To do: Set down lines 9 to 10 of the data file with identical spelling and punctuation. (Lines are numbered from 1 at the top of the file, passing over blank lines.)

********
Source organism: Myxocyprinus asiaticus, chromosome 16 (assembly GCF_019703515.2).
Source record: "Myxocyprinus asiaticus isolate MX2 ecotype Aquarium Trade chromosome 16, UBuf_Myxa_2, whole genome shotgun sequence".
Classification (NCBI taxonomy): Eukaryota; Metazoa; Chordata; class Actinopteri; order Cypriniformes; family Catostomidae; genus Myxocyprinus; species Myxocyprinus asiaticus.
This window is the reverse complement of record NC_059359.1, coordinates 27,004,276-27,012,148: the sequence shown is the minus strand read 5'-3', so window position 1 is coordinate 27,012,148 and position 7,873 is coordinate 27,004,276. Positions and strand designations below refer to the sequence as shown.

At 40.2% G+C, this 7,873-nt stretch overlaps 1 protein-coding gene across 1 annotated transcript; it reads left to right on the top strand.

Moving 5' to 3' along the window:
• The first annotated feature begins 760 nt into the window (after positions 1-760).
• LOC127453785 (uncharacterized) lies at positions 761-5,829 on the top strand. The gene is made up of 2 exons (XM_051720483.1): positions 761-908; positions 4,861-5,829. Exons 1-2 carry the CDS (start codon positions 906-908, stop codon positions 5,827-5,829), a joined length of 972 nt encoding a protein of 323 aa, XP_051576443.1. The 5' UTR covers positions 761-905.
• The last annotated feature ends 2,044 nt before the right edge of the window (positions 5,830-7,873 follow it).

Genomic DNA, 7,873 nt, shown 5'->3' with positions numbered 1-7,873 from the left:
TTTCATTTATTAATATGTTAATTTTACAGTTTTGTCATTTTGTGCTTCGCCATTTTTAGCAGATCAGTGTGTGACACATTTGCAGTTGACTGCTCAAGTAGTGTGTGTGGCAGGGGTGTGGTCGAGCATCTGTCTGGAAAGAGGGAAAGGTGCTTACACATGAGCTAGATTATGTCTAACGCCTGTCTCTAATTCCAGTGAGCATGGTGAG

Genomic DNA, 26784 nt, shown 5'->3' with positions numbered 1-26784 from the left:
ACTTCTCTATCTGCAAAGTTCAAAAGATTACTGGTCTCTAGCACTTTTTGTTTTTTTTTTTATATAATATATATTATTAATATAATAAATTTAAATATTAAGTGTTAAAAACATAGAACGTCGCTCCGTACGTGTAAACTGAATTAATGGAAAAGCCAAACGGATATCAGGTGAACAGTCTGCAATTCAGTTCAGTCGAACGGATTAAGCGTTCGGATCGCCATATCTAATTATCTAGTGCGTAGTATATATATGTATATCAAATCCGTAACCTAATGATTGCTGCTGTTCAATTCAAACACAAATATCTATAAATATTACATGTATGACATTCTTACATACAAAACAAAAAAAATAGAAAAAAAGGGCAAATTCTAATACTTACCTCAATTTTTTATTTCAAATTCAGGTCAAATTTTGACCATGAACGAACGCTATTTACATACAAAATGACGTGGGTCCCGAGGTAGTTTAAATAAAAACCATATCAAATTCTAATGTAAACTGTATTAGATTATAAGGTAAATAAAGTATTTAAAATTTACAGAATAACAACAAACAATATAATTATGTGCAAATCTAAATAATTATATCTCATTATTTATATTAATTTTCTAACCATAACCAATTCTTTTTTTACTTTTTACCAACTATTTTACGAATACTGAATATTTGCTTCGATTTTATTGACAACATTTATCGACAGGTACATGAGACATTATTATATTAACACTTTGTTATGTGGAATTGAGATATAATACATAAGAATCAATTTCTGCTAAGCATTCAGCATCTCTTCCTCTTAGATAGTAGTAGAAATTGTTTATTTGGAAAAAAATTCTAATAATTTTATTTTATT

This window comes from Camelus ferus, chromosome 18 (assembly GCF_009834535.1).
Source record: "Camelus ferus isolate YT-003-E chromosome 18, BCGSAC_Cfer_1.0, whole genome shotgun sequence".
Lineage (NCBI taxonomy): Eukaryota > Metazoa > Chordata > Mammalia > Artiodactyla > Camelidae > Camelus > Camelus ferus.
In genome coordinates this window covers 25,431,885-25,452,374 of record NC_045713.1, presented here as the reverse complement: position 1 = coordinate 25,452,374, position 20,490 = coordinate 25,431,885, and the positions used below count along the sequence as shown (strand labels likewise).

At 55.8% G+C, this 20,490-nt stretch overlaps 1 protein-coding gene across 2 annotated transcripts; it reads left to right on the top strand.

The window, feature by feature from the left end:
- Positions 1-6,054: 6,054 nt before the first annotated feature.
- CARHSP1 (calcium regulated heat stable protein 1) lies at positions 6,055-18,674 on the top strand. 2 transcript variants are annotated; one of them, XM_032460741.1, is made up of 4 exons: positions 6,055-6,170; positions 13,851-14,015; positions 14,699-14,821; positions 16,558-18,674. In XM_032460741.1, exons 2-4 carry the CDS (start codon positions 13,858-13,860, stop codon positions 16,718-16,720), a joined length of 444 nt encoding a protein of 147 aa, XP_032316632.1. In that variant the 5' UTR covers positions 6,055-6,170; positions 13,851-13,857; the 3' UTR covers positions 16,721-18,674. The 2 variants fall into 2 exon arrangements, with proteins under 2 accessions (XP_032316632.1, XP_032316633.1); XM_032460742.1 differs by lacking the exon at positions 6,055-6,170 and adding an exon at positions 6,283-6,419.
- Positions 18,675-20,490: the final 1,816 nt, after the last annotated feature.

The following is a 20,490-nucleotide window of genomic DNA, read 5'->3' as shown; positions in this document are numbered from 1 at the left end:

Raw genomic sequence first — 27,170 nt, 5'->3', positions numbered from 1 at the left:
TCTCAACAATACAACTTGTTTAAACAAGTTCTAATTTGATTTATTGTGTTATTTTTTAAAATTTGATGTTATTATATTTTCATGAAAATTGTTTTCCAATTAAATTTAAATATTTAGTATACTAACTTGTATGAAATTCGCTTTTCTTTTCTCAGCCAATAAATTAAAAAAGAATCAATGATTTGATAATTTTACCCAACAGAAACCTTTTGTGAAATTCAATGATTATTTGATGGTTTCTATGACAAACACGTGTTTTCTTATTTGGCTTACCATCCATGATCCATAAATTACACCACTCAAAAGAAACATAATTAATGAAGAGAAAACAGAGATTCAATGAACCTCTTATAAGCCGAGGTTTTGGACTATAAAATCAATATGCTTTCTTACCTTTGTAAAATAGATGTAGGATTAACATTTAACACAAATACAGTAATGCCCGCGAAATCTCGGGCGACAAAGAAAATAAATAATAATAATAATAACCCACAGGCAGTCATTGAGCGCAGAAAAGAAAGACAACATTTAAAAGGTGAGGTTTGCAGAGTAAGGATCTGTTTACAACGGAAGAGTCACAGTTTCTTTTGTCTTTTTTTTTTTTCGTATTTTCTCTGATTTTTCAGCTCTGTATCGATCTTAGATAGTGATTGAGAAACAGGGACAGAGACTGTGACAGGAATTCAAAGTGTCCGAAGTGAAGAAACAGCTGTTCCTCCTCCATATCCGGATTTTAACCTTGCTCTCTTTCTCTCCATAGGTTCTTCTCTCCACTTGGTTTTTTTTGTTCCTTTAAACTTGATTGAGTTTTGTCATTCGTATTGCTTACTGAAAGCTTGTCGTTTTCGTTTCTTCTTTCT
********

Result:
• The last annotated feature ends 2,044 nt before the right edge of the window (positions 5,830-7,873 follow it).

Genomic DNA, 7,873 nt, shown 5'->3' with positions numbered 1-7,873 from the left: